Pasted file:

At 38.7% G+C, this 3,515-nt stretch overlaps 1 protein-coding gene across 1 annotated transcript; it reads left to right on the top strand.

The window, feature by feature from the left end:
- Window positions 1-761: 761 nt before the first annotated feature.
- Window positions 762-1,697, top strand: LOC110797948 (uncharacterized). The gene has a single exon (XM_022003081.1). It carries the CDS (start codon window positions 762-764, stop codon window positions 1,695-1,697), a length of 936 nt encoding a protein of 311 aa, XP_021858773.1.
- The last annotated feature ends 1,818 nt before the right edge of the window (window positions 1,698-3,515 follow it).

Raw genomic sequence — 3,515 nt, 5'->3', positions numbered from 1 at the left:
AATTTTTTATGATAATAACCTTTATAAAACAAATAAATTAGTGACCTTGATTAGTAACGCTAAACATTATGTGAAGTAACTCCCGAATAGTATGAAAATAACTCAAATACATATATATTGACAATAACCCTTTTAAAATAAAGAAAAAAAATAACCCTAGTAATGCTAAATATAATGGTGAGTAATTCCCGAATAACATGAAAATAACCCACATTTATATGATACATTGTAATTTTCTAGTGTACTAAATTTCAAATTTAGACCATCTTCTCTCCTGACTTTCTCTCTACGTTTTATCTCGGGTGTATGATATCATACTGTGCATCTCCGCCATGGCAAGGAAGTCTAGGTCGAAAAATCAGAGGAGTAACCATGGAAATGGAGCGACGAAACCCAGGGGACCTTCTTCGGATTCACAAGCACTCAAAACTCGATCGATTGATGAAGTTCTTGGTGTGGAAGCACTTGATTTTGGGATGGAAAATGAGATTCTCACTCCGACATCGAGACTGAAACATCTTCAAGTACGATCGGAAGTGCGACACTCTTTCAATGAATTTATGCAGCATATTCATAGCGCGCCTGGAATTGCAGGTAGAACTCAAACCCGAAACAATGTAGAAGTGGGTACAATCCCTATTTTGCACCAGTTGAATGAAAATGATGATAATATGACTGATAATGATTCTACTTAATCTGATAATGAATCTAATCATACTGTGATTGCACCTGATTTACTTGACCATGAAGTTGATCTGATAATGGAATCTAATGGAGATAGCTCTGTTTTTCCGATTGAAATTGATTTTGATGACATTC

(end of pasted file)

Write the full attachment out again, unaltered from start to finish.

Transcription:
At 38.7% G+C, this 3,515-nt stretch overlaps 1 protein-coding gene across 1 annotated transcript; it reads left to right on the top strand.

The window, feature by feature from the left end:
- Window positions 1-761: 761 nt before the first annotated feature.
- Window positions 762-1,697, top strand: LOC110797948 (uncharacterized). The gene has a single exon (XM_022003081.1). It carries the CDS (start codon window positions 762-764, stop codon window positions 1,695-1,697), a length of 936 nt encoding a protein of 311 aa, XP_021858773.1.
- The last annotated feature ends 1,818 nt before the right edge of the window (window positions 1,698-3,515 follow it).

Raw genomic sequence — 3,515 nt, 5'->3', positions numbered from 1 at the left:
AATTTTTTATGATAATAACCTTTATAAAACAAATAAATTAGTGACCTTGATTAGTAACGCTAAACATTATGTGAAGTAACTCCCGAATAGTATGAAAATAACTCAAATACATATATATTGACAATAACCCTTTTAAAATAAAGAAAAAAAATAACCCTAGTAATGCTAAATATAATGGTGAGTAATTCCCGAATAACATGAAAATAACCCACATTTATATGATACATTGTAATTTTCTAGTGTACTAAATTTCAAATTTAGACCATCTTCTCTCCTGACTTTCTCTCTACGTTTTATCTCGGGTGTATGATATCATACTGTGCATCTCCGCCATGGCAAGGAAGTCTAGGTCGAAAAATCAGAGGAGTAACCATGGAAATGGAGCGACGAAACCCAGGGGACCTTCTTCGGATTCACAAGCACTCAAAACTCGATCGATTGATGAAGTTCTTGGTGTGGAAGCACTTGATTTTGGGATGGAAAATGAGATTCTCACTCCGACATCGAGACTGAAACATCTTCAAGTACGATCGGAAGTGCGACACTCTTTCAATGAATTTATGCAGCATATTCATAGCGCGCCTGGAATTGCAGGTAGAACTCAAACCCGAAACAATGTAGAAGTGGGTACAATCCCTATTTTGCACCAGTTGAATGAAAATGATGATAATATGACTGATAATGATTCTACTTAATCTGATAATGAATCTAATCATACTGTGATTGCACCTGATTTACTTGACCATGAAGTTGATCTGATAATGGAATCTAATGGAGATAGCTCTGTTTTTCCGATTGAAATTGATTTTGATGACATTC